Again, it’s a paternalistic, benevolent view of empire that will be totally alien to modern students, and this poem explains that concept very well. Note the language of tyrants and slaves, and how perfectly it fits with the abolitionist spirit of the 1840s. It may be a difficult concept to overcome today, but very similar impulses drove abolitionism anti-slavery and those global missions, which were so intertwined with empire and imperialism.
Incidentally, this view of the Christian empire was very new to the English scene at this time. Before about 1820, the British in India had no interest in converting, and instead were themselves tempted to follow the Hindu and Muslim ways. After this point, a new evangelical Christian approach became increasingly dominant.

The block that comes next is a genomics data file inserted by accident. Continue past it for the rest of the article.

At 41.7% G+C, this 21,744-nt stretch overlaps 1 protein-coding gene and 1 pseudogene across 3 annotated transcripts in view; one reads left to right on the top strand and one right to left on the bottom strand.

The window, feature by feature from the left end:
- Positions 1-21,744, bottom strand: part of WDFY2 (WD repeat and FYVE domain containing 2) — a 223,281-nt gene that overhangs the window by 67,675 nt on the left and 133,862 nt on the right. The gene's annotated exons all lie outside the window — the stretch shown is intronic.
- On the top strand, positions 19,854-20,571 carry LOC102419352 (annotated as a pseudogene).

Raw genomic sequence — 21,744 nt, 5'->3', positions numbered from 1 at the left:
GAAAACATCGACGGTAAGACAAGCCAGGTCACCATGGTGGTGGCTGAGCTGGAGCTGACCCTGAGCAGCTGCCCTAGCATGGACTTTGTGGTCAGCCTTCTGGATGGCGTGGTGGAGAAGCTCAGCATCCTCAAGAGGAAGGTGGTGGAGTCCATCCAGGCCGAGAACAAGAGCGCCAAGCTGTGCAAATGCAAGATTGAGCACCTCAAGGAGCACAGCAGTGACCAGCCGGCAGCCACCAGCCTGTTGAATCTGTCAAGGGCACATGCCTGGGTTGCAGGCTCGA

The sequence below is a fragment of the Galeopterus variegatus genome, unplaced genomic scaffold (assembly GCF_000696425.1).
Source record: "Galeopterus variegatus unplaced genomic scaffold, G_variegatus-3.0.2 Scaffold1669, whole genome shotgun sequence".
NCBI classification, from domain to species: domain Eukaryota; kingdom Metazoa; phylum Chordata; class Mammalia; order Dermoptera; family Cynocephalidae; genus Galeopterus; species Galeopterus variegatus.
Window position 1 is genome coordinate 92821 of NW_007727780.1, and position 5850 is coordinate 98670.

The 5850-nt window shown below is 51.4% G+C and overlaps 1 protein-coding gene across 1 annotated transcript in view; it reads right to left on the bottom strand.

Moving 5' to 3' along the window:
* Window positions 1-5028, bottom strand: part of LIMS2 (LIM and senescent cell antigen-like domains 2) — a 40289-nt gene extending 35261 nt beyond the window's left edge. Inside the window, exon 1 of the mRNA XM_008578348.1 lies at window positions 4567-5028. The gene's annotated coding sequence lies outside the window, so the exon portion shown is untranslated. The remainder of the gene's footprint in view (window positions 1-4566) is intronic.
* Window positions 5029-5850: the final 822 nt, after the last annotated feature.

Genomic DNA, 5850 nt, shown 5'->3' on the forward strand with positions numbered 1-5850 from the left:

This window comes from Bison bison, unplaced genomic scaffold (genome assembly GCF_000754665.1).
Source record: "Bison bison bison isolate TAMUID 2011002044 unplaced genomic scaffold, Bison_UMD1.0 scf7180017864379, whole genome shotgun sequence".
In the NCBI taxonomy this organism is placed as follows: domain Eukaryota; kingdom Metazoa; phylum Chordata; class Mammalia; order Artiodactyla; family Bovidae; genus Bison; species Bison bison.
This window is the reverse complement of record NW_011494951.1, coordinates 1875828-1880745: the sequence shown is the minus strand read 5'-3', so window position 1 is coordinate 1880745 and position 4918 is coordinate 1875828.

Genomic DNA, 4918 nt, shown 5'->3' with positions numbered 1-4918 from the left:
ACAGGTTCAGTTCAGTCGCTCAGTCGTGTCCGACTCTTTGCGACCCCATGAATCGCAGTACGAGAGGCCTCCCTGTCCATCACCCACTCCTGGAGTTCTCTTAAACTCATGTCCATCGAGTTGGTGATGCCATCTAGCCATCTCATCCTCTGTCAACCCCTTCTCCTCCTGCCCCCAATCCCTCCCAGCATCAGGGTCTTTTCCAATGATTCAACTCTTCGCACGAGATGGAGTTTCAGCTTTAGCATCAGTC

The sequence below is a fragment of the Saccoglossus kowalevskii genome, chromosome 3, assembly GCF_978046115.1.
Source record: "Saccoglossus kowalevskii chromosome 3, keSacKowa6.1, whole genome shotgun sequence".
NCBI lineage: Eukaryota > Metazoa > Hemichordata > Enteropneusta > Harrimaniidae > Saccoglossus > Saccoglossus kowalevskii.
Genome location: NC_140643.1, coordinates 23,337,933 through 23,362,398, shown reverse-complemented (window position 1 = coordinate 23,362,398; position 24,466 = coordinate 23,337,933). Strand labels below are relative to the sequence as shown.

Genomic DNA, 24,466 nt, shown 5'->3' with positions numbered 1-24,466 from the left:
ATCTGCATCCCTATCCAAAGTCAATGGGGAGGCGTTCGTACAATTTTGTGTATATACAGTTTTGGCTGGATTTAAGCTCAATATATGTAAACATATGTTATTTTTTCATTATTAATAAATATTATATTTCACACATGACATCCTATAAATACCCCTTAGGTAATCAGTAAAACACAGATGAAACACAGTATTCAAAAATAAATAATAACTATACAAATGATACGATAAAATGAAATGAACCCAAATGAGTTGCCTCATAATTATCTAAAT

The different regional accents of the missions are also important. According to the stereotype, Africans were simply primitive, but Asians – especially Indians – were subject to evil kings and emperors, working closely with equally evil priests. If you’ve ever seen anything like the 1939 movie Gunga Din, we get an excellent idea of these stereotypes of “Oriental” religious fanaticism. In real history, these images were greatly augmented after the Indian Mutiny of 1857. Naturally, such stereotypes offered wonderful opportunities for framing anti-imperial rebels and anti-colonial resisters in general.